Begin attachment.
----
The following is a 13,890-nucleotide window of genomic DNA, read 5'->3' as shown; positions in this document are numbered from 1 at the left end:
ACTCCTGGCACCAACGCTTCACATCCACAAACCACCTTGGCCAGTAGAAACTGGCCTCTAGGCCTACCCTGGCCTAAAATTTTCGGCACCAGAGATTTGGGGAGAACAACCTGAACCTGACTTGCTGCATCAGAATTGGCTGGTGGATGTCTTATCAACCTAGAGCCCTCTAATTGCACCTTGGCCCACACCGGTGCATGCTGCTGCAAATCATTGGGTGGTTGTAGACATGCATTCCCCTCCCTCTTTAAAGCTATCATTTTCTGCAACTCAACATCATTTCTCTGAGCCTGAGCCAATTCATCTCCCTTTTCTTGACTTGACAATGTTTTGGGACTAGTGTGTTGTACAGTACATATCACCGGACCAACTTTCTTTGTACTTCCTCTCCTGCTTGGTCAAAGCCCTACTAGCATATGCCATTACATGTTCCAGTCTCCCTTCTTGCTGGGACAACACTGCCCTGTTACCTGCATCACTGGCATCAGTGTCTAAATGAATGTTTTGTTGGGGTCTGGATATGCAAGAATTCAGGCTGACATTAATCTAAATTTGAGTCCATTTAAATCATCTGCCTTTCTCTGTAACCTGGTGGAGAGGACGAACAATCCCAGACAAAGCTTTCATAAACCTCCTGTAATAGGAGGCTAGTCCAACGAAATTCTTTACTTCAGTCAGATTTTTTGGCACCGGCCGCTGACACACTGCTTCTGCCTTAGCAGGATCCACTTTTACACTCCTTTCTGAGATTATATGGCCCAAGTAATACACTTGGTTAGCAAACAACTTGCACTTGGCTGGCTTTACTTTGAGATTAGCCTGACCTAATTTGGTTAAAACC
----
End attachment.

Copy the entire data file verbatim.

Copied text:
The following is a 13,890-nucleotide window of genomic DNA, read 5'->3' as shown; positions in this document are numbered from 1 at the left end:
ACTCCTGGCACCAACGCTTCACATCCACAAACCACCTTGGCCAGTAGAAACTGGCCTCTAGGCCTACCCTGGCCTAAAATTTTCGGCACCAGAGATTTGGGGAGAACAACCTGAACCTGACTTGCTGCATCAGAATTGGCTGGTGGATGTCTTATCAACCTAGAGCCCTCTAATTGCACCTTGGCCCACACCGGTGCATGCTGCTGCAAATCATTGGGTGGTTGTAGACATGCATTCCCCTCCCTCTTTAAAGCTATCATTTTCTGCAACTCAACATCATTTCTCTGAGCCTGAGCCAATTCATCTCCCTTTTCTTGACTTGACAATGTTTTGGGACTAGTGTGTTGTACAGTACATATCACCGGACCAACTTTCTTTGTACTTCCTCTCCTGCTTGGTCAAAGCCCTACTAGCATATGCCATTACATGTTCCAGTCTCCCTTCTTGCTGGGACAACACTGCCCTGTTACCTGCATCACTGGCATCAGTGTCTAAATGAATGTTTTGTTGGGGTCTGGATATGCAAGAATTCAGGCTGACATTAATCTAAATTTGAGTCCATTTAAATCATCTGCCTTTCTCTGTAACCTGGTGGAGAGGACGAACAATCCCAGACAAAGCTTTCATAAACCTCCTGTAATAGGAGGCTAGTCCAACGAAATTCTTTACTTCAGTCAGATTTTTTGGCACCGGCCGCTGACACACTGCTTCTGCCTTAGCAGGATCCACTTTTACACTCCTTTCTGAGATTATATGGCCCAAGTAATACACTTGGTTAGCAAACAACTTGCACTTGGCTGGCTTTACTTTGAGATTAGCCTGACCTAATTTGGTTAAAACC